Nolan’s main point of view character is, until now, an unknown actor. Fionn Whitehead plays Tommy, a British private, one of thousands of his kind. The young actor has some previous experience in Britain, but not a lot, and here gets a role that makes a serious impression. He embodies the young man who went off to war against the greatest evil human beings have ever come up with. Men like him might not have known what they were quite getting into, but rose to the occasion, despite what fear they might have felt. Whitehead becomes our eyes and ears, and the actor conveys the experiences and perspective of a soldier facing great peril in just the right way.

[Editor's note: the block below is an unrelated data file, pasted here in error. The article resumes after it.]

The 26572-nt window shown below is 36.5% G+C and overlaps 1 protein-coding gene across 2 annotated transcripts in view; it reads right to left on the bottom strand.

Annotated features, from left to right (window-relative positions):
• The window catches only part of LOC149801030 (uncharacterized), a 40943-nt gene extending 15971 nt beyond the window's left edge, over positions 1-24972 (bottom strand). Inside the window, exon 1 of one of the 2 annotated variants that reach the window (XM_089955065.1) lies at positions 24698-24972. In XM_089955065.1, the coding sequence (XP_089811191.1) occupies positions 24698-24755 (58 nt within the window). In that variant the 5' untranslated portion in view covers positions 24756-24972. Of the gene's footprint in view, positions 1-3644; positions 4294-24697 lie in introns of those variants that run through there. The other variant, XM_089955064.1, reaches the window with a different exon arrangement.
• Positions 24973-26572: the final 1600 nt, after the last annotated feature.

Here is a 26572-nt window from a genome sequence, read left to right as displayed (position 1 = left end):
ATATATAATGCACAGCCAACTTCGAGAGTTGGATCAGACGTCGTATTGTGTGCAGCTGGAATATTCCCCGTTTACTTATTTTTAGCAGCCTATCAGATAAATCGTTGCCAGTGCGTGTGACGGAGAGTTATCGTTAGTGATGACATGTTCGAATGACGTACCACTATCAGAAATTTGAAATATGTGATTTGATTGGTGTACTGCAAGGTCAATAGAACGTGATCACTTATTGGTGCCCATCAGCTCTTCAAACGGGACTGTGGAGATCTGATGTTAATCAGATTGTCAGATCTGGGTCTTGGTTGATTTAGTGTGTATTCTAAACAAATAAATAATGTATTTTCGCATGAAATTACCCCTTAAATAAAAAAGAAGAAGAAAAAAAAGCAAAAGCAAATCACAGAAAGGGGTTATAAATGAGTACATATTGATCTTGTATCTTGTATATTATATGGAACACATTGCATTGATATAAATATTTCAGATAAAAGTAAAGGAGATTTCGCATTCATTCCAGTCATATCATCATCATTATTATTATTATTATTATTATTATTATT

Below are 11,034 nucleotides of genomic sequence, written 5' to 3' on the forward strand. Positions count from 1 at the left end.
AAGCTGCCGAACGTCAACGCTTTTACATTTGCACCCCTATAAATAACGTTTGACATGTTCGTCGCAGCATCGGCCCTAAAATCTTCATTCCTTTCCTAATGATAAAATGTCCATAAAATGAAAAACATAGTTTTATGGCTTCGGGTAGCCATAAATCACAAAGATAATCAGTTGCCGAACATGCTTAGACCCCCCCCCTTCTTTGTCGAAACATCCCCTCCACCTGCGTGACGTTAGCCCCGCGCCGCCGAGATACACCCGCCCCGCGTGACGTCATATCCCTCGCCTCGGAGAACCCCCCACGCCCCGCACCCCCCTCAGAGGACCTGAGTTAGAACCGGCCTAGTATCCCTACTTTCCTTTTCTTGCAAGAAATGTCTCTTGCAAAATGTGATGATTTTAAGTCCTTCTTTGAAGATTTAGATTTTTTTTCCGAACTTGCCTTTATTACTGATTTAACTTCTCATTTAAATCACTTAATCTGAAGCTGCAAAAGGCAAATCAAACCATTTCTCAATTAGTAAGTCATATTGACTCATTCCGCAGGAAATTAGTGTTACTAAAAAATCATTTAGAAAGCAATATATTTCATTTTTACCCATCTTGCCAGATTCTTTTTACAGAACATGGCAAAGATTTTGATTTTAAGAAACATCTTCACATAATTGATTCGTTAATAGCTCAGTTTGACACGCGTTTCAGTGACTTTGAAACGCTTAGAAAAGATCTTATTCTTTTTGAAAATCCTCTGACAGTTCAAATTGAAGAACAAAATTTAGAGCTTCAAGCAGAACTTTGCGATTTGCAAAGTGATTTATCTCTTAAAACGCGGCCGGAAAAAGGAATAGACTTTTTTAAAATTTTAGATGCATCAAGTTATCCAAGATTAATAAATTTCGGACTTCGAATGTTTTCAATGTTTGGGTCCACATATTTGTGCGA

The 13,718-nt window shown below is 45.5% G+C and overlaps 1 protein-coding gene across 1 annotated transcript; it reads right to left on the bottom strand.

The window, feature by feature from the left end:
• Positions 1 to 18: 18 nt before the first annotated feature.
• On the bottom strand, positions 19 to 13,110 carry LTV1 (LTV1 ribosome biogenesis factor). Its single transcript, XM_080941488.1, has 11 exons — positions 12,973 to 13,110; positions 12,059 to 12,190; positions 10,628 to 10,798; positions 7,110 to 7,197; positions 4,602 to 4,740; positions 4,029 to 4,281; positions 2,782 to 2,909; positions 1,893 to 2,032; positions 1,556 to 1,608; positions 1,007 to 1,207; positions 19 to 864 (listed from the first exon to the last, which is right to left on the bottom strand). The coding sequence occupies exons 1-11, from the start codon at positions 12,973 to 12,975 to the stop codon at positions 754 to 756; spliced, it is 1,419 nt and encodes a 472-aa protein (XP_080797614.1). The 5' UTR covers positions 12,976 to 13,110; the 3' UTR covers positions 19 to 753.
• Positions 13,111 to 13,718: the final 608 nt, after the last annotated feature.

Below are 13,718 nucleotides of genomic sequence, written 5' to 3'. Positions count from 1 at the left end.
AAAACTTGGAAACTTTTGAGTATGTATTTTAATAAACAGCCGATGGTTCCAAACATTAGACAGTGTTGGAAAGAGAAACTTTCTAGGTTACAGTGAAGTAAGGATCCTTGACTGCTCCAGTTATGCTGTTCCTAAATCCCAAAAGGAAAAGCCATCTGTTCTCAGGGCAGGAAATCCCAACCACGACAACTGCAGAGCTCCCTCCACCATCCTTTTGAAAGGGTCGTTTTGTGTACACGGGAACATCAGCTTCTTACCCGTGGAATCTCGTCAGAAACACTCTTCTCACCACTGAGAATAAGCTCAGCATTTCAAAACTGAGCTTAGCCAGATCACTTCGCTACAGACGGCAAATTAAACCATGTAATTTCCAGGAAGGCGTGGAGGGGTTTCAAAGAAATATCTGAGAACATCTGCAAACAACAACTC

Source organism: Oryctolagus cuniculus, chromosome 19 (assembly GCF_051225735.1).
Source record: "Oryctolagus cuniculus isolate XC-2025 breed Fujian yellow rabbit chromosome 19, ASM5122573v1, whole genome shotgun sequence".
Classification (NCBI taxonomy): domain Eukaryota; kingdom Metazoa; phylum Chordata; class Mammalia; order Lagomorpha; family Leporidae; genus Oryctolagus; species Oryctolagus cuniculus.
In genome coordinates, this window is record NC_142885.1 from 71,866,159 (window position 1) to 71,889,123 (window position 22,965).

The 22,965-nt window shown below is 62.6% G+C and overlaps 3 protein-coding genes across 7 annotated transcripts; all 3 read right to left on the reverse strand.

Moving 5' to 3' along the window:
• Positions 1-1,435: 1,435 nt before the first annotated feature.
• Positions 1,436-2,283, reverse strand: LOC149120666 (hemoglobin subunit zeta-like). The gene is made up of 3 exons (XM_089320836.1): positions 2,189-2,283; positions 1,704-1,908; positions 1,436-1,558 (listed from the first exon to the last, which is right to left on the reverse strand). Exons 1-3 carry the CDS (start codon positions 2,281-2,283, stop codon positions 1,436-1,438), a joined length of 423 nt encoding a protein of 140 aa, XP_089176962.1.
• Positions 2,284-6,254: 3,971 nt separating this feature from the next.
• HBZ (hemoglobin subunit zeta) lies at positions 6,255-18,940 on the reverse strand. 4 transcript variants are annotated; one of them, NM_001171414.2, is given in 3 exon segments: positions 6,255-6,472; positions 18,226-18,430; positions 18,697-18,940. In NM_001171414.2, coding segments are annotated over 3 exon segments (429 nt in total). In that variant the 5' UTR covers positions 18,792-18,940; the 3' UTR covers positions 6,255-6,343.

Dunkirk does not rely on manipulating drama to tug at the heart strings. Yes, it can be moving at times, but never in a way that feels forced. Instead it conveys the tension and suspense of war, the steady sense of unshakable fortitude, the danger of the situation, and the immediacy of the soldier’s point of view. In telling the story of an evacuation and retreat, Nolan gives us a film that sticks with the events as they happened, a harrowing war film that might well stand as one of the best of its genre... and it's the best film of the year.